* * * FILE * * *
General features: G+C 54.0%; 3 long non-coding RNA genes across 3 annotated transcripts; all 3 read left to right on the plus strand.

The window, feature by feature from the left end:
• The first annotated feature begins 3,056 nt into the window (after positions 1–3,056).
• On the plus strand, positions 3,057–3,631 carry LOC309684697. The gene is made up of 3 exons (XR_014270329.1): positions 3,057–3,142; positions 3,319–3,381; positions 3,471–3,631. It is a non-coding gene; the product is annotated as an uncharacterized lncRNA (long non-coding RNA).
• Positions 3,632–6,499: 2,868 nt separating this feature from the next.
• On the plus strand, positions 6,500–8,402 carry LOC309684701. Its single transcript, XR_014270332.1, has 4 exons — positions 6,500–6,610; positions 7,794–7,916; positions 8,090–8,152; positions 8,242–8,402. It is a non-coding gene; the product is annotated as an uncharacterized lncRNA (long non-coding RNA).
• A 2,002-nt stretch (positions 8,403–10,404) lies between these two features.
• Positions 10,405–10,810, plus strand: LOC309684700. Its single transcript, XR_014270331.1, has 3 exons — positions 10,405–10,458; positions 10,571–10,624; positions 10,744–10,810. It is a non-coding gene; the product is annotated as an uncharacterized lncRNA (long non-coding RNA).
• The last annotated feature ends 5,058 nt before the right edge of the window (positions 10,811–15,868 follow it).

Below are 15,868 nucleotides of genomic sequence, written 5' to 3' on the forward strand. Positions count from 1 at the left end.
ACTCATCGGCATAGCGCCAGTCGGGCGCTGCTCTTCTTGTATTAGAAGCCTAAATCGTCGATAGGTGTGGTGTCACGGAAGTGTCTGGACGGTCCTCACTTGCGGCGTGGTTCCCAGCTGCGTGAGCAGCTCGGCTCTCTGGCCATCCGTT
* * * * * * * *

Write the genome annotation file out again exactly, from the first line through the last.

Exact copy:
General features: G+C 54.0%; 3 long non-coding RNA genes across 3 annotated transcripts; all 3 read left to right on the plus strand.

The window, feature by feature from the left end:
• The first annotated feature begins 3,056 nt into the window (after positions 1–3,056).
• On the plus strand, positions 3,057–3,631 carry LOC309684697. The gene is made up of 3 exons (XR_014270329.1): positions 3,057–3,142; positions 3,319–3,381; positions 3,471–3,631. It is a non-coding gene; the product is annotated as an uncharacterized lncRNA (long non-coding RNA).
• Positions 3,632–6,499: 2,868 nt separating this feature from the next.
• On the plus strand, positions 6,500–8,402 carry LOC309684701. Its single transcript, XR_014270332.1, has 4 exons — positions 6,500–6,610; positions 7,794–7,916; positions 8,090–8,152; positions 8,242–8,402. It is a non-coding gene; the product is annotated as an uncharacterized lncRNA (long non-coding RNA).
• A 2,002-nt stretch (positions 8,403–10,404) lies between these two features.
• Positions 10,405–10,810, plus strand: LOC309684700. Its single transcript, XR_014270331.1, has 3 exons — positions 10,405–10,458; positions 10,571–10,624; positions 10,744–10,810. It is a non-coding gene; the product is annotated as an uncharacterized lncRNA (long non-coding RNA).
• The last annotated feature ends 5,058 nt before the right edge of the window (positions 10,811–15,868 follow it).

Below are 15,868 nucleotides of genomic sequence, written 5' to 3' on the forward strand. Positions count from 1 at the left end.
ACTCATCGGCATAGCGCCAGTCGGGCGCTGCTCTTCTTGTATTAGAAGCCTAAATCGTCGATAGGTGTGGTGTCACGGAAGTGTCTGGACGGTCCTCACTTGCGGCGTGGTTCCCAGCTGCGTGAGCAGCTCGGCTCTCTGGCCATCCGTT